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Abstract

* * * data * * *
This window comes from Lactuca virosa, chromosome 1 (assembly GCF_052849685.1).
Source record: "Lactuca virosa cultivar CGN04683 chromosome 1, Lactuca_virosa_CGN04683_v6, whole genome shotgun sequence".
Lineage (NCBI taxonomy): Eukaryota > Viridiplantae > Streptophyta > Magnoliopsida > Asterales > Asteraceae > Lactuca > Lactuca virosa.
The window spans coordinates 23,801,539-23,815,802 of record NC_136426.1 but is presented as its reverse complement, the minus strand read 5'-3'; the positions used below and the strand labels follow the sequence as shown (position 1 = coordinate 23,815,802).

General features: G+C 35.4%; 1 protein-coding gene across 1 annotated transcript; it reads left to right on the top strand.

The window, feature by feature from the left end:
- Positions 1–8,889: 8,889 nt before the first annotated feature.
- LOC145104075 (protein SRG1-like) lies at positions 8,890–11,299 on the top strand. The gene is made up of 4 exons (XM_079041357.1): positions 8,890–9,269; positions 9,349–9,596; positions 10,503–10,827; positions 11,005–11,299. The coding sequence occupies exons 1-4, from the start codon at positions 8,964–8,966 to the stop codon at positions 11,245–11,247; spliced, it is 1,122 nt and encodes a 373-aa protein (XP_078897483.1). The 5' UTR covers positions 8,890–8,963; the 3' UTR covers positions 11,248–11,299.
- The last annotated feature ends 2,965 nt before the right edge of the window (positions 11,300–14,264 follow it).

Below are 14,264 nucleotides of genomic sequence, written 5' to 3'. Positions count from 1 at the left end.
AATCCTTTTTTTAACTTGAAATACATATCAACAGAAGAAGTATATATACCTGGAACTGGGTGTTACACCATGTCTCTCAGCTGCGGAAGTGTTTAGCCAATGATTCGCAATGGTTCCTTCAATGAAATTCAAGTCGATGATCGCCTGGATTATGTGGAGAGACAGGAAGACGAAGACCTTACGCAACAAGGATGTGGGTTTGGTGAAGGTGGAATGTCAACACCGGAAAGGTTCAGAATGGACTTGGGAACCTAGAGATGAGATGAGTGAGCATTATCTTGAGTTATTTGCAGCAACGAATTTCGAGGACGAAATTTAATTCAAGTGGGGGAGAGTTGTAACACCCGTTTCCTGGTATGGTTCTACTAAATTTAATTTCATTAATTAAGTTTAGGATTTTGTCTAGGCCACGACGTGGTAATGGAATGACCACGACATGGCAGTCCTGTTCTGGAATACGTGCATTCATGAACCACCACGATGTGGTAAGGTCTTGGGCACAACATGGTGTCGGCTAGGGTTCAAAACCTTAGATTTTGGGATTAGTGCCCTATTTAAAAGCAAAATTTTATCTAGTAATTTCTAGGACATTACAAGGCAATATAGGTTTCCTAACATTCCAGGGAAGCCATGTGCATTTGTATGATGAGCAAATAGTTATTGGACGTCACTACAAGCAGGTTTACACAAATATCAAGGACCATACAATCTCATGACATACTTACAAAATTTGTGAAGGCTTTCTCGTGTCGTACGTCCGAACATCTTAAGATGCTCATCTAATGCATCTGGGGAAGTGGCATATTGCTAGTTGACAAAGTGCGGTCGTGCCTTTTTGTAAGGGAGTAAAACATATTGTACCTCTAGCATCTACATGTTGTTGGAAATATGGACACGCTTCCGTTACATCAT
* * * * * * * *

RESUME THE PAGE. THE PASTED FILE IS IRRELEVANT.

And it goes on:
Abstract The individual sample heterogeneity is one of the biggest obstacles in biomarker identification for complex diseases such as cancers. Current statistical models to identify differentially expressed genes between disease and control groups often overlook the substantial human sample heterogeneity. Meanwhile, traditional nonparametric tests lose detailed data information and sacrifice the analysis power, although they are distribution free and robust to heterogeneity. Here, we propose an empirical likelihood ratio test with a mean–variance relationship constraint (ELTSeq) for the differential expression analysis of RNA sequencing (RNA-seq). As a distribution-free nonparametric model, ELTSeq handles individual heterogeneity by estimating an empirical probability for each observation without making any assumption about read-count distribution. It also incorporates a constraint for the read-count overdispersion, which is widely observed in RNA-seq data. ELTSeq demonstrates a significant improvement over existing methods such as edgeR, DESeq, t-tests, Wilcoxon tests and the classic empirical likelihood-ratio test when handling heterogeneous groups. It will significantly advance the transcriptomics studies of cancers and other complex disease. cancer transcriptome, differential expression analysis, empirical likelihood ratio test, heterogeneity, RNA-seq Introduction The individual heterogeneity hurdles biomarker identification for complex diseases and complicates the study of cancer pathology. An enormous amount of individual heterogeneity has been observed across multiple cancer types, such as breast cancer, renal cell carcinoma and prostate cancer [1–3]. In our own analysis of RNA sequencing (RNA-seq) data, we also observed that tumor samples are more heterogeneous compared with normal tissue samples (Supplementary Figure S1). Additionally, different cancer types exhibit different degree of heterogeneity (Supplementary Figure S2). The heterogeneity may result from the disease etiological heterogeneity, sample preparation contamination or simply from individual-level variability. It is crucial to take such heterogeneity into account when aiming to identify biomarkers accurately and reproducibly. High-throughput RNA-seq has been widely used to quantify transcriptomes. However, differential expression analysis of genes based on read counts remains statistically complicated and challenging. Most of the current statistical models such as edgeR and DESeq [4, 5] use negative binomial (NB) distributions to identify differentially expressed (DE) genes. These parametric models aim to handle the overdispersion problem in RNA-seq data (i.e. a larger variation across samples is observed than that expected from Poisson variables). However, the substantial human sample heterogeneity complicates the situation and makes the distribution fitting difficult. Meanwhile, traditional nonparametric tests, such as rank-based Wilcoxon tests, lose detailed data information and sacrifice the analysis power, although they are distribution free and robust to heterogeneity. Here, we propose a novel nonparametric test, which preserves much information from original data and is specifically designed to the characteristics of RNA-seq data. More importantly, it can deal with the different degree of heterogeneity for each group. Specifically, we propose an empirical likelihood ratio test with a mean–variance relationship constraint (named as ‘ELTSeq’) for the identification of DE genes through RNA-seq read counts. We tested our method through simulations and publicly available cancer RNA-seq data sets. ELTSeq demonstrates a significant improvement over existing methods such as edgeR and DESeq. Materials and methods Empiricallikelihood ratiotest The empirical likelihood ratio test (ELT) is a nonparametric method first proposed by Owen [6], and the two-sample ELT was later developed [7]. Here, we further modify the model by introducing additional constraints on the mean–variance relationship for the overdispersion characteristics of RNA-seq data (named as ‘ELTSeq’). In the classic ELT, supposing that {X1, X2,… ,Xn} is a random sample from a distribution F, we define the empirical cumulative distribution of the sample as Fn(x)=1n∑i=1n1_{Xi≤x}. If there are no ties in the observations (i.e. all values are distinct), pi(≥0) is the probability that the distribution F places on the distinct value Xi. The empirical likelihood function is L(F)=∏i=1npi, and the unconstrained maximum empirical likelihood is L(Fn)=n−n So the empirical likelihood ratio is as follows:   R(F)=L(F)L(Fn)=nn∏i=1npi (1) If there are ties [8], supposing that the distinct values zj appear nj≥1 times in the sample, and has probability pj under F, the likelihood function can be expressed as L(F) = ∏j = 1kpjnj, where k is the number of distinct values in the data. The unconstrained maximum empirical likelihood is L(Fn)=∏j=1k(njn)nj. So the empirical likelihood ratio is as follows:   R(F) = L(F)L(Fn) = ∏j = 1k(npjnj)nj = ∏j = 1k(nwi)nj = nn∏i = 1nwi (2) where the weight wi is acquired by splitting pj equally on observation Xi with value zj. As Equations (1) and (2) are equivalent, we proceed with Equation (1) as if there were no ties in the calculation. Supposing that an RNA-seq experiment has been conducted to generate a data set of two groups, the sample size is n1 and n2, respectively. For a gene g, let xi represent the mapped read count in sample i of Group 1, and yj be the mapped read count in sample j of Group 2. The read counts are prenormalized so that the sequence depth of two groups is the same (more details in ‘Normalization’). Here, u1 and u2 are used to denote the true expression level of the gene g in Groups 1 and 2, respectively. The hypotheses to test are as follows:   H0:u1 = u2 = u versus H1:u1 ≠ u2 Denote pi as the empirical probability for the observed read counts in Group 1, and qj for Group 2. The constraints for empirical probabilities can be written as follows:   ∑i=1n1pi=∑j=1n2qj=1, pi≥0,qj≥0  (c1) Other constraints include the following:   ∑i=1n1pixi=∑j=1n2qjyj=u, (c2)  ∑i=1n1pi(xi−u)2>u, (c3)  ∑j=1n2qj(yj−u)2>u (c4) where (c2) stands for the null hypothesis; (c3) and (c4) are our proposed overdispersion constraints. The classic ELT only has (c1) and (c2) constraints without the overdispersion constraints. As the unconstrained maximum empirical likelihood is (n1)−n1(n2)−n2, let R be the maximum empirical likelihood ratio:   R = sup{n1n1n2n2∏ipi∏jqj|(c1), (c2), (c3), (c4)}  log ⁡(R)=n1 log ⁡(n1)+n2 log ⁡(n2)+∑i=1n1 log ⁡(pi)+∑j=1n2 log ⁡(qj) Under the null hypothesis, −2log(R) approximates X12 distribution based on [6]. Then, we can obtain P-values for ELTSeq. Simulationstudies As we know, if   X∼Poisson (λ)andλ∼Gamma (r, 1−vv), Then,   X∼NB(r, v) As r is the shape parameter and 1−vv is the scale parameter of gamma distribution, we define the scale ratio s between two NB distributions as follows:   s=1−v1v11−v2v2. Ten samples of transcriptomes with 1000 genes as Group 1 were simulated in which 100 of those genes were DE genes compared with the other 10 simulated samples of Group 2. The expression ratio (i.e. the ratio of the two means of the two NB distributions) was fixed for DE genes and was 1 for non-DE genes. Thus, the means were the same for non-DE genes. For Group 1, v1 was sampled from estimates from real ata, and was chosen from 1, 2, 3,…, 15. The scale ratio s was chosen from 0.1, 0.2, …, 0.9, 1, 2, …, 16. These values were determined based on the estimated parameters of real data. Specifically, two of eight cancer types from The Cancer Genome Atlas (TCGA) data were randomly selected and fitted into NB models. By repeating this procedure 10 times, we observed that r was <15, and s was <16 for a large majority of genes (∼94.3%). After r1 of Group 1 and scale ratio s were chosen, the corresponding r2 and v2 of Group 2 can be calculated as follows:   r2=r1sfold change and  v2=v1s1−v1+v1s. For each pair of r and s, the simulation was run for 100 times to obtain the average power for different methods with the false discovery rate (FDR) [9] controlled at 0.05. Real data studies Three data sets were involved in the real data analysis. The prostate cancer data [10] were downloaded from the NCBI GEO data base (GSE22260), which was obtained by sequencing the transcriptome (polyA+) of 20 prostate cancer tumor samples and 10 matched normal tissues using the Illumina GAII platform. The lung cancer data [11] were also downloaded from the NCBI GEO database (GSE40419), which contains RNA-Seq data for 87 lung adenocarcinomas and 77 adjacent normal tissues with the Illumina HiSeq 2000 platform. Eight types of cancer data were downloaded from TCGA [12], and the details can be found in Supplementary Table S1. In the analysis of the prostate cancer data, we started from raw sequence reads. We performed read mapping through Bowtie2 [13] and summarized the read counts. In the analysis of the lung cancer data, we downloaded the RPKM (Reads Per Kilobase of transcript per Million mapped reads) values and then converted them to read counts based on the sequence depth. For the TCGA data, eight cancer types including UCEC, LUAD, READ, LUSC, KIRC, HNSC, COAD and BLCA were selected, and gene-level read counts were directly downloaded from the TCGA Web site (https://tcga-data.nci.nih.gov/tcga/). Normalization RNA-seq read count data were normalized before applying ELTSeq. The normalizing factor for a given sample was calculated as the following. Let x¯¯ be the mean read count across all genes among all samples (including both populations). Let xi¯ be the mean read count across all genes for sample i. Then, the normalization factor for sample i is ci:   ci=x¯¯xi¯ Normalized read count for sample i was obtained by multiplying ci. In this way, the total number of read counts for each sample was normalized to the same value. Software The results presented in this article were obtained by using ELTSeq (programmed in MATLAB version R2013b with the Optimization Toolbox), as well as the R packages edgeR 3.2.4, DESeq 1.12.1. These R packages were used with the default differential expression pipelines as recommended in the software. ELTSeq needs to optimize a convex function in a nonconvex space, which is a nonconvex optimization problem. We apply the interior-point algorithm implemented in the Optimization Toolbox of MATLAB [14] to solve this problem. Similar to other rank-based nonparametric models, when the minimum read count of a group is even larger than the maximum read count of the other group, we lose the detailed difference information. No solution exists for our ELTSeq theoretically, and we rank these genes as the most significant DE genes. But this scenario was rare in real data analysis. In the analysis of the prostate cancer data, only 6 of 23 384 (0.0257%) genes were such extreme cases with no solutions. In the analysis of the TCGA tumor samples, we did 28 pairwise DE analyses. On average, only 0.0788% of 20 532 genes were such extreme cases. Our ELTSeq is available at http://www-rcf.usc.edu/~liangche/software.html. Results The classical ELT was first proposed by Owen [6, 15], which usually relies on the mean constraint. Our ELTSeq uses the fact that large majority of genes show overdispersion in expression levels quantified by RNA-seq and introduce another constraint on the mean–variance relationship. Simulation studies To investigate the power of our ELTSeq model, we simulated RNA-seq data according to NB distributions specified by the fitting of real data sets from TCGA [12, 16–20]. As expected, NB distributions only fit around 70% of expressed genes (excluding genes with a median of zero read count across samples) from these cancer RNA-seq data (Supplementary Table S2). A NB distribution can be formed as a mixture of Poisson and gamma distributions. The mean parameter of the Poisson distribution further follows a gamma distribution with the scale parameter p/(1 − p) and the shape parameter r [21]. In our simulations, p1 for Group 1 was randomly sampled from the estimates from the real data. The shape parameter r1 was chosen between 1 and 15, and the scale ratio s between the two samples was chosen from 0.1 to 16. The ranges of r1 and s were again determined by the fitting of the TCGA data to NB distributions. The expression ratio for non-DE genes was 1, and different values were tested for DE genes. Once p1, r1, s and the expression ratio are set, the p2 and r2 values can be set correspondingly. The detailed distribution of the r1 and s estimates for the TCGA data can be found in Figure 1A. The majority of genes exhibit an r1 value between 0 and 5, or an s value between 0.1 and 1. A similar distribution of the r1 and s estimates was observed when we conducted the same procedure to a prostate RNA-seq data set [10] (Figure 1B). Figure 1. View largeDownload slide Distribution of parameters r and s estimates from real data. (A) Comparison between two cancer types from the TCGA data. (B) Comparison between the prostate tumor and normal tissues. Figure 1. View largeDownload slide Distribution of parameters r and s estimates from real data. (A) Comparison between two cancer types from the TCGA data. (B) Comparison between the prostate tumor and normal tissues. We simulated NB distributions with different shape and scale ratio parameters chosen from the above ranges. For each pair of parameters chosen, 10 samples of transcriptomes with 1000 genes as Group 1 were simulated in which 100 of those genes were DE when compared with the other 10 simulated samples of Group 2. The expression ratio of the DE genes was fixed as 2 or 1.5. Average power of DE gene identification with the FDR [9] of 0.05 was then obtained after 100 runs of simulation. As shown in Figure 2A and C, ELTSeq shows a significantly improved statistical power compared with other methods when s was between 0.1 and 1. When s is >1, ELTSeq still performs much better than others, especially where the majority genes are distributed, i.e. r1 value between 0 and 5 (Figure 2B and D). We should emphasize that the simulations were designed based on NB distributions, which favors edgeR and DESeq, as they were built on the NB assumption. Our ELTSeq, however, still performs better than them. More simulations with different expression ratios (Supplementary Figures S3 and S4) or with larger sample sizes (Supplementary Figures S5–S6) still show that ELTSeq is better than or comparable with other NB-based methods even when the data were simulated according to their NB distribution assumptions. Similar conclusions can be drawn when the false discovery proportion (FDP) or the type I error rate is controlled (Supplementary Figure S7). As we mentioned, NB distributions only fit around 70% of expressed genes. However, the rest of genes are still overdispersed (Supplementary Table S3). We further found that >90% of those unfitted genes are with extreme outliers >3×inter-quartile range. To investigate the performance of the different methods when read counts are not NB distributed, we further simulated transcriptomes from NB distributions with manually added extreme outliers. As we expect, when the NB assumption is violated and outliers are present, ELTSeq establishes even larger advantages compared with other methods (Supplementary Figure S8). The poor performance of edgeR and DESeq indicates that these parametric models are not reliable when outliers are present and the NB assumption does not hold. The benefits from the constraint on the mean–variance relationship can be observed by the comparison between our ELTSeq and the classic ELT (Figure 3). ELTSeq shows a larger analysis power than ELT especially when the between-group difference is subtle with small expression ratios. One-sided Wilcoxon signed-rank tests were conducted to statistically compare the power of ELTSeq with that of ELT, and the advantage of ELTSeq is statistically significant especially for subtle between-group differences (Supplementary Figure S9). The above simulations were for the sample size of 10. We further compared the power of ELTSeq and ELT for different sample sizes when the differential signal is strong (i.e. expression ratio = 2) and the FDP or the type I error rate was controlled. Again, the advantage of ELTSeq is statistically significant when the sample size is small (i.e. 10) with a P-value of 3.63 × 10−18 (one-sided Wilcoxon signed-rank test, Supplementary Figure S10). However, when the sample size is large (i.e. 50 or 100) and the differential signal is strong (i.e. expression ratio = 2), ELTSeq performs similarly to ELT. Figure 2 View largeDownload slide Average power for different methods in simulations. (A) The expression ratio is 2 and the scale ratio s is between 0.1 and 1. (B) The expression ratio is 2 and s is between 1 and 16. (C) The expression ratio is 1.5 and s is between 0.1 and 1. (D) The expression ratio is 1.5 and s is between 1 and 16. For each pair of chosen parameters, simulation was run for 100 times to obtain the average power of true DE gene identification with a FDR of 0.05. The parameter p1 for Group 1 was randomly sampled from real data estimates. Figure 2 View largeDownload slide Average power for different methods in simulations. (A) The expression ratio is 2 and the scale ratio s is between 0.1 and 1. (B) The expression ratio is 2 and s is between 1 and 16. (C) The expression ratio is 1.5 and s is between 0.1 and 1. (D) The expression ratio is 1.5 and s is between 1 and 16. For each pair of chosen parameters, simulation was run for 100 times to obtain the average power of true DE gene identification with a FDR of 0.05. The parameter p1 for Group 1 was randomly sampled from real data estimates. Figure 3 View largeDownload slide Power differences between ELTSeq and ELT. Z axis plots the power difference with a FDR of 0.05. It is always nonnegative, suggesting that ELTSeq is better than the classic ELT under all circumstances when the sample size is 10. Figure 3 View largeDownload slide Power differences between ELTSeq and ELT. Z axis plots the power difference with a FDR of 0.05. It is always nonnegative, suggesting that ELTSeq is better than the classic ELT under all circumstances when the sample size is 10. Real data analysis Biomarker identification Biomarkers’ identification is of great importance in cancer studies. Robust DE genes between patients and healthy controls can serve as biomarkers for disease. The DE analysis of the prostate cancer RNA-seq data [10] was conducted with ELTSeq, edgeR and DESeq. Top 50 DE genes identified from each of the three methods were used as biomarkers to perform the sample clustering, respectively. The clustering accuracy rate calculated from the K-means (K = 2) clustering was 0.83 for ELTSeq, 0.53 for edgeR and 0.63 for DESeq. By using top 50 DE genes identified by ELTSeq, all normal samples except two are clustered together, and the two groups can be almost perfectly classified through the hierarchical clustering (Figure 4A), while the performance of edgeR and DESeq is much worse. Besides the hierarchical clustering, the random forest algorithm [22] was also carried out to perform the classification. The top 50 DE genes identified by ELTSeq establishes the smallest out-of-bag errors compared with those from edgeR and DESeq (Figure 4B), which again suggests that the DE genes identified by our ELTSeq can be efficient biomarkers of cancers. Similar conclusions were achieved when analyses were carried out with top 100 DE genes (Supplementary Figure S11) or with DE genes under the FDR control of 0.01 (Supplementary Figure S12). Comparison between ELTSeq and ELT also shows the advantages of ELTSeq in real data analysis (Supplementary Figure S13). Similarly, we performed the DE analysis to identify biomarkers of cancers in TCGA [12]. We used 50% of normal and tumor samples as the training set to identify DE genes. The remaining 50% of both groups of samples were used as the testing set to investigate how well these DE genes can serve as biomarkers for the cancers. A total of six different cancers with both tumor and normal RNA-seq data were analyzed. For each comparison, top 100 DE genes were obtained. They were used as features to perform the K-means (K = 2) clustering in the testing set to distinguish tumor and normal samples. The classification accuracy was acquired for different methods, and ELTSeq shows the highest accuracy in four of six clustering results (Figure 4C). Figure 4 View largeDownload slide Performance of different methods for biomarker identification. (A) Dendrogram of the prostate tumor and normal tissue samples clustered by top 50 DE genes identified by ELTSeq, edgeR and DEseq, respectively. (B) Out-of-bag classification errors when running the random forest algorithm by growing 50 trees using top 50 DE genes of the prostate cancer data as features. (C) Clustering accuracy rate of the K-means (K=2) clustering for tumor and normal tissue samples in the testing set. Top 100 DE genes identified by each method were used as features, respectively. The classification accuracy rate is defined as the number of correctly classified samples divided by the total number of samples. Figure 4 View largeDownload slide Performance of different methods for biomarker identification. (A) Dendrogram of the prostate tumor and normal tissue samples clustered by top 50 DE genes identified by ELTSeq, edgeR and DEseq, respectively. (B) Out-of-bag classification errors when running the random forest algorithm by growing 50 trees using top 50 DE genes of the prostate cancer data as features. (C) Clustering accuracy rate of the K-means (K=2) clustering for tumor and normal tissue samples in the testing set. Top 100 DE genes identified by each method were used as features, respectively. The classification accuracy rate is defined as the number of correctly classified samples divided by the total number of samples. Disease classification Similarly, we performed the DE analysis to distinguish different cancer types. Eight different types of tumor RNA-seq data from TCGA were analyzed, which resulted in 28 pairwise comparisons among these different tumors (only tumor samples were used). For each pairwise comparison, top 20 DE genes were obtained. The union of all these top genes was used as features to cluster the samples of the eight tumor types in the testing set. Silhouette plots (Figure 5A) were generated based on the results of the K-means clustering (K=8). The silhouette value is a measure of how similar a point is to points in its own cluster, when compared with points in other clusters. Negative silhouette values mean this point may not be correctly clustered. The cluster results of ELTSeq show less number of negative silhouette values compared with edgeR and DESeq, which suggests that these different cancer types can be well classified by the top DE genes identified by ELTSeq. Additionally, we calculated the average silhouette values for the three methods. The average silhouette value for ELTSeq is 0.1639, while 0.1223 for edgeR and 0.1432 for DESeq. All these prove that the cluster strength of ELTSeq is the highest of the three methods studied. We further calculated the principal components of samples in the testing set only using the union of top 20 DE genes. The tumor samples in the testing set can be better separated using the first two principal components generated by DE genes identified from ELTSeq, compared with edgeR and DESeq (Figure 5B). Even more, the results of ELTSeq are more consistent with a previous study, which classifies different cancer types in TCGA through integrative analysis of multiple types of genomics and proteomics data [23]. For example, UCEC samples formed their own cluster and were distinct from other cancer types. LUSC and HNSC samples were clustered together but were in a different cluster from most LUAD samples. Our ELTSeq obtained similar results, although only RNA-seq data were analyzed here. We also used top 20 DE genes identified in each pairwise comparison as features to cluster the corresponding two cancer samples in the testing set with the K-means (K =2) clustering. The overall classification accuracy rate was obtained for each DE analysis (Figure 5C). ELTSeq achieved the highest accuracy rates in 21 of 28 pairwise comparisons. Similar results were obtained when we used top 50 DE genes (Supplementary Figure S14). We therefore concluded that ELTSeq can greatly facilitate the disease classification through the accurate DE gene identification. Figure 5 View largeDownload slide Performance of different methods for tumor classification. (A) Silhouette plots based on the results of the K-means clustering (K = 8 for eight tumor types). The union of top 20 DE genes across all 28 pairwise comparisons was used as features to cluster the samples in the testing set. (B) Scatter plots of eight different types of tumor samples in the testing set using the first two principal components calculated with the union of top 20 DE genes. (C) Boxplot of pairwise classification accuracy rate of the K-means (K=2) clustering using top 20 DE genes identified by each method. Figure 5 View largeDownload slide Performance of different methods for tumor classification. (A) Silhouette plots based on the results of the K-means clustering (K = 8 for eight tumor types). The union of top 20 DE genes across all 28 pairwise comparisons was used as features to cluster the samples in the testing set. (B) Scatter plots of eight different types of tumor samples in the testing set using the first two principal components calculated with the union of top 20 DE genes. (C) Boxplot of pairwise classification accuracy rate of the K-means (K=2) clustering using top 20 DE genes identified by each method. Reproducibility of DE gene identification To show that ELTSeq can provide robust DE gene identification by taking individual heterogeneity into account, we designed a resampling analysis. The DE analysis of a lung cancer data set [11] was performed with ELTSeq, edgeR and DESeq. We applied a P-value threshold of 0.05 to declare significant DE genes. Then, we took bootstrap samples from the 87 tumor and 77 normal samples, respectively, by sampling with replacement, and the sample sizes for both groups were kept the same. The same DE analysis was performed for the bootstrap samples. We investigated the percentage of overlapping significant DE genes with the original result. This resampling process was conducted for 50 times, and overlapping percentages were obtained for every run. Boxplots of the overlapping percentages (i.e. reproducibility) were plotted for each method (Figure 6). ELTSeq clearly shows higher overlapping percentages compared with edgeR and DESeq. Similar results were obtained with the P-value cutoff equal to 0.005 or the FDR cutoff equal to 0.05 (Supplementary Figures S15 and S16). Thus, the reproducibility of DE gene identification is much improved because of the fact that ELTSeq can handle sample heterogeneity well. Figure 6 View largeDownload slide Robustness of biomarker identification. For the analysis of the lung cancer data set, DE gene overlapping percentages between 50 runs of bootstrap sampling and the original data were calculated and plotted as boxplots for each method. The overlapping percentage was calculated as the ratio between the sizes of intersection and union sets of DE genes identified from the original data and the bootstrap data. Figure 6 View largeDownload slide Robustness of biomarker identification. For the analysis of the lung cancer data set, DE gene overlapping percentages between 50 runs of bootstrap sampling and the original data were calculated and plotted as boxplots for each method. The overlapping percentage was calculated as the ratio between the sizes of intersection and union sets of DE genes identified from the original data and the bootstrap data. Discussion Here, we proposed an ELT, which is robust to individual heterogeneity for DE analysis of RNA-seq. Heterogeneity (because of sample contamination, individual variation and so on) has been observed in various cancer types, and the widespread existence of outliers in gene expression further confirms the severity of this issue (Supplementary Figures S1 and S2). For DE analysis of RNA-seq, most analysis tools focus on the overdispersion across samples, while the presence of individual heterogeneity is more difficult to handle. Our ELTSeq takes both problems into account and demonstrates its advantage in simulations and real data analysis. The ELT method combines the reliability of nonparametric methods and the effectiveness of the likelihood approach [24]. Confidence regions generated by ELT models are usually better than confidence regions based on the asymptotic normality when the sample size is small [24]. Our consideration of the ‘variance larger than mean’ constraint was specifically designed to the characteristics of RNA-seq data and benefits the DE analysis of RNA-seq. By taking both individual heterogeneity and overdispersion into account, ELTSeq further improves the DE analysis of RNA-seq data by providing more robust statistics. Our simulation results show the advantages of ELTSeq over ELT when the differential signal is weak or the sample size is small (Figure 3, Supplementary Figures S9 and S10). We observed that sometimes the variance constraint is satisfied automatically during the numerical calculation without additional procedures, which may explain the similar performance between ELTSeq and ELT when the differential signal is strong or the sample size is large. Besides the overdispersion of read counts across different regions of the same gene [25], the overdispersion of gene-level read counts is also observed across samples. The NB model has been widely used in RNA-seq data analysis to handle the overdispersion [26]. Although for many genes, the read count can be fitted into NB models, tests built on NB models are still imprecise because the parameter estimators are not accurate enough especially when the sample size is small [27, 28]. Both edgeR and DESeq used special techniques to improve the parameter estimation by pooling genes. Specifically, in edgeR, an empirical Bayes procedure was used to shrink the dispersions toward a consensus value [5]. In DESeq, the variance was assumed to be a smooth function of the mean and it allows the pooling of genes with similar expression for parameter estimation [4]. However, the improvement of parameter estimation is still limited, and the overall performance of edgeR and DEseq is generally worse than our ELTSeq, even though our simulation based on NB models benefits edgeR and DEseq. The real RNA-seq data analysis further demonstrates that our ELTSeq can provide robust and reliable biomarkers for cancers. In our real data analysis, we ignored the pairing information for some of the individuals with matched tumor and normal samples to fully use all available samples. The pairing violates the independence assumption. However, its effect on the P-values for these two specific data sets is negligible (Supplementary Figures S17 and S18). On the other hand, we must admit that the negligible effect could be case specific, and the violation may cause biased results for other data sets. More advanced methods are expected in the future to consider the partially paired data design. The identified disease genes provide starting points for developing risk-modifying or disease-modifying therapeutic interventions for cancers or other complex disease. Key Points Heterogeneity (because of sample contamination, individual variation and so on) has been observed in various cancer types, and the widespread existence of outliers in gene expression further confirms the severity of this issue. For the DE analysis of RNA-seq, most analysis tools model the overdispersion across samples based on NB distributions. However, the NB distributions cannot well capture the individual heterogeneity in cancers. We propose ELTSeq which can take both overdispersion and heterogeneity into account. It is distribution free and enjoys the analysis convenience of likelihood ratio tests. Simulations show that ELTSeq is even better than NB-based methods when the reads were simulated from NB distributions. The real RNA-seq data analysis further demonstrates that ELTSeq can provide robust and reliable biomarkers for cancers. The identified disease genes provide starting points for developing risk-modifying or disease-modifying therapeutic interventions for cancers or other complex disease. Supplementary data Supplementary data are available online at http://bib.oxfordjournals.org/. Funding This work has been supported by the National Institutes of Health (grant number R01GM097230). Maoqi Xu is a PhD student at the University of Southern California, USA. He is interested in RNA-seq data analysis and cancer transcriptomics under the supervision of an associate professor Liang Chen. Liang Chen is an associate professor at the University of Southern California, USA. Her research group focuses on computational biology and statistical genomics and genetics. References 1 Ricketts CJ , Linehan WM. Intratumoral heterogeneity in kidney cancer. Nat Genet  2014; 46: 214– 5. 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Published: Jan 1, 2018